present clear, authoritative info on its members and dealings 
was laudable. 

11. (S) Ambassador informed Yekhanurov of Assistant Secretary 
Fried's talks in Europe after leaving Kiev the week before, 
and noted that Europe as well as the U.S. was quite concerned 
about RUE's prominent role in the gas deal.  Calling for RUE 
to come out of the closet was something Europe would likely 
support.  It would be extremely imprudent of Russia, 
Ambassador said, to repeat a gas cutoff to Ukraine, 
especially in defense of the prerogatives of RUE.  Ambassador 
promised to relay Yekhanurov's concerns to Washington. 

12. (C) Comment:  It is likely that RUE will take some steps 
toward transparency early this week, but we are skeptical 
that these steps will be substantial or that it will abandon 
its ambitions to gain a foothold in Ukrainian distribution 
without a fight.  If the Russians and RUE compromise on this 
point, it will mean that the attention brought to bear in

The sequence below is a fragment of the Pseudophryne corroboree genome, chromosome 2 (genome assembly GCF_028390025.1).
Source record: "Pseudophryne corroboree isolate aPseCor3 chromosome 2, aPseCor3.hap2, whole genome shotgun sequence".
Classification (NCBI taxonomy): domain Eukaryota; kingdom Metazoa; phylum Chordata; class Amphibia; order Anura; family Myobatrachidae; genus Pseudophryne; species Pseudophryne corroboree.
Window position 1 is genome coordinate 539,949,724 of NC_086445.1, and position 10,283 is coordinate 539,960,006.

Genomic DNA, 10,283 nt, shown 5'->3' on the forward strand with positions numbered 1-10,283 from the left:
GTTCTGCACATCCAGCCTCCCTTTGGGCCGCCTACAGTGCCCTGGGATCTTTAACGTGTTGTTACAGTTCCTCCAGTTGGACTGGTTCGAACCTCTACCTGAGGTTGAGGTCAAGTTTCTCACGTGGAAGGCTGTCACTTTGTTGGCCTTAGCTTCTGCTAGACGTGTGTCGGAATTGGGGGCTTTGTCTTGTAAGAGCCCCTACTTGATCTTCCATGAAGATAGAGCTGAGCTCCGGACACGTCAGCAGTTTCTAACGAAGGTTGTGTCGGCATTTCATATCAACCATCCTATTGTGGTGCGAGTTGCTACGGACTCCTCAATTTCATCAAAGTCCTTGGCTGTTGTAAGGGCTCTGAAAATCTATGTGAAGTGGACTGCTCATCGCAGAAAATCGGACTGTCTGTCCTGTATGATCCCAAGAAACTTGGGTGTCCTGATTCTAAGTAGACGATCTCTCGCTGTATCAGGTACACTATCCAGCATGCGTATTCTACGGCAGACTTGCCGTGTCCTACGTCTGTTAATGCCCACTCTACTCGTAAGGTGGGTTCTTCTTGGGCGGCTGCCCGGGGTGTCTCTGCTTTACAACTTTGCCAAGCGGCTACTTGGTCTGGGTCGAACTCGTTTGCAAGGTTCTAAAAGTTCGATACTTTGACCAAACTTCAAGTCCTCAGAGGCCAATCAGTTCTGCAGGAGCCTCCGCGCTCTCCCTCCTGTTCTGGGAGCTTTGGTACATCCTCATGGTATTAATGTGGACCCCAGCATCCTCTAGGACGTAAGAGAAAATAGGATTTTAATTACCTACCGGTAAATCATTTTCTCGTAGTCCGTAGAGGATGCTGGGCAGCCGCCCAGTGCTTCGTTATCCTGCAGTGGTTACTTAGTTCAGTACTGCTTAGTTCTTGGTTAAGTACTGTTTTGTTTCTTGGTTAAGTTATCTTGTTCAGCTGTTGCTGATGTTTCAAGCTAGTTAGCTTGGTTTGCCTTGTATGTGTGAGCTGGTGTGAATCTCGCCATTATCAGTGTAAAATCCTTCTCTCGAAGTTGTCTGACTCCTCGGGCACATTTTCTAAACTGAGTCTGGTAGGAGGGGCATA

Europe, the U.S., and in international agencies such as FATF, 
has been effective.  If an anxious GOU blinks first and signs 
off on the creation of the JV without RUE concessions, it 
will mean that Firtash's threat will have carried the day. 

Time to Reform the Oil and Gas Sector 

13. (C) The PM then turned to the oil and gas sector in 
general.  He said that he would be PM at least through May 
and would be devoting his time to his official 
responsibilities, not politics.  He wanted to use this time 
to begin a real reform in the oil and gas sector.  He 
realized the sector was not transparent. While it may have 
served the interests of an authoritarian figure such as 
Kuchma, a nontransparent sector did not suit a democracy. 
His ideas included: 

-- making all oil and gas deals transparent; 

-- ensuring that the major companies such as UkrTransHaz and 
NaftoHaz functioned as truly separate companies;